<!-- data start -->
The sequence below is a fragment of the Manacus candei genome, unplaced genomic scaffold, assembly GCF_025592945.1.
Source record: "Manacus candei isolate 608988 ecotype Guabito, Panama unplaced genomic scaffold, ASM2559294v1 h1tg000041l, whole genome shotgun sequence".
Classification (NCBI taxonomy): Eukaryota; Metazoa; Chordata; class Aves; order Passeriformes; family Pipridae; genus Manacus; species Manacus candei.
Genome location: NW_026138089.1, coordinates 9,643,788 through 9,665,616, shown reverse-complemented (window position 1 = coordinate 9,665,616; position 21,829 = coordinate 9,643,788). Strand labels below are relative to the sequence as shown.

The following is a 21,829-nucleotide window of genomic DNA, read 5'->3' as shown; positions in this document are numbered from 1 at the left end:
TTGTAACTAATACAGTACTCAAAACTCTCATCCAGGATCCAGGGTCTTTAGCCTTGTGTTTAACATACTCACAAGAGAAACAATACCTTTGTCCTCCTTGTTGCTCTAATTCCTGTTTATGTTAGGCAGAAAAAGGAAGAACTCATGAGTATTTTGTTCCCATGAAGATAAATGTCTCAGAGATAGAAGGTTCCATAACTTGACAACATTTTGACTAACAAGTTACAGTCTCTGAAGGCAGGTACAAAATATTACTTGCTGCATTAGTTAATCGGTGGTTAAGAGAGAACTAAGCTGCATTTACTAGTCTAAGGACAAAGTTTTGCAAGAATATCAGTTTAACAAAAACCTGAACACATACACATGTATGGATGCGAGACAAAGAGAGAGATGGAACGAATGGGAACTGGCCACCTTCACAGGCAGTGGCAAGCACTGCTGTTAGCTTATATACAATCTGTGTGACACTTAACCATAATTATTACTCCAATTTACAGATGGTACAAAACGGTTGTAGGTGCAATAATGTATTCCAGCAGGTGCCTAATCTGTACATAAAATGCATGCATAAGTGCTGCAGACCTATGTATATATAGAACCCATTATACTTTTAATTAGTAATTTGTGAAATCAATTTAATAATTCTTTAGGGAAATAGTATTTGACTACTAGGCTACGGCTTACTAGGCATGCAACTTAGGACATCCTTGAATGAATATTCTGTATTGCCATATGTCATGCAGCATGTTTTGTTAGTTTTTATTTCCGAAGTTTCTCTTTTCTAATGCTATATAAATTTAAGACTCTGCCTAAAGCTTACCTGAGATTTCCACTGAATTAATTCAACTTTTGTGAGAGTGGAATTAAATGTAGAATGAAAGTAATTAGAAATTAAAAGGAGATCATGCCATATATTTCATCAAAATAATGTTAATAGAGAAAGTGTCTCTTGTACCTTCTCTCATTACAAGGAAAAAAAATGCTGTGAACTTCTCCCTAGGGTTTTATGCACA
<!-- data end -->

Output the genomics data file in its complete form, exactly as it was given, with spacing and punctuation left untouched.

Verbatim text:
The sequence below is a fragment of the Manacus candei genome, unplaced genomic scaffold, assembly GCF_025592945.1.
Source record: "Manacus candei isolate 608988 ecotype Guabito, Panama unplaced genomic scaffold, ASM2559294v1 h1tg000041l, whole genome shotgun sequence".
Classification (NCBI taxonomy): Eukaryota; Metazoa; Chordata; class Aves; order Passeriformes; family Pipridae; genus Manacus; species Manacus candei.
Genome location: NW_026138089.1, coordinates 9,643,788 through 9,665,616, shown reverse-complemented (window position 1 = coordinate 9,665,616; position 21,829 = coordinate 9,643,788). Strand labels below are relative to the sequence as shown.

The following is a 21,829-nucleotide window of genomic DNA, read 5'->3' as shown; positions in this document are numbered from 1 at the left end:
TTGTAACTAATACAGTACTCAAAACTCTCATCCAGGATCCAGGGTCTTTAGCCTTGTGTTTAACATACTCACAAGAGAAACAATACCTTTGTCCTCCTTGTTGCTCTAATTCCTGTTTATGTTAGGCAGAAAAAGGAAGAACTCATGAGTATTTTGTTCCCATGAAGATAAATGTCTCAGAGATAGAAGGTTCCATAACTTGACAACATTTTGACTAACAAGTTACAGTCTCTGAAGGCAGGTACAAAATATTACTTGCTGCATTAGTTAATCGGTGGTTAAGAGAGAACTAAGCTGCATTTACTAGTCTAAGGACAAAGTTTTGCAAGAATATCAGTTTAACAAAAACCTGAACACATACACATGTATGGATGCGAGACAAAGAGAGAGATGGAACGAATGGGAACTGGCCACCTTCACAGGCAGTGGCAAGCACTGCTGTTAGCTTATATACAATCTGTGTGACACTTAACCATAATTATTACTCCAATTTACAGATGGTACAAAACGGTTGTAGGTGCAATAATGTATTCCAGCAGGTGCCTAATCTGTACATAAAATGCATGCATAAGTGCTGCAGACCTATGTATATATAGAACCCATTATACTTTTAATTAGTAATTTGTGAAATCAATTTAATAATTCTTTAGGGAAATAGTATTTGACTACTAGGCTACGGCTTACTAGGCATGCAACTTAGGACATCCTTGAATGAATATTCTGTATTGCCATATGTCATGCAGCATGTTTTGTTAGTTTTTATTTCCGAAGTTTCTCTTTTCTAATGCTATATAAATTTAAGACTCTGCCTAAAGCTTACCTGAGATTTCCACTGAATTAATTCAACTTTTGTGAGAGTGGAATTAAATGTAGAATGAAAGTAATTAGAAATTAAAAGGAGATCATGCCATATATTTCATCAAAATAATGTTAATAGAGAAAGTGTCTCTTGTACCTTCTCTCATTACAAGGAAAAAAAATGCTGTGAACTTCTCCCTAGGGTTTTATGCACA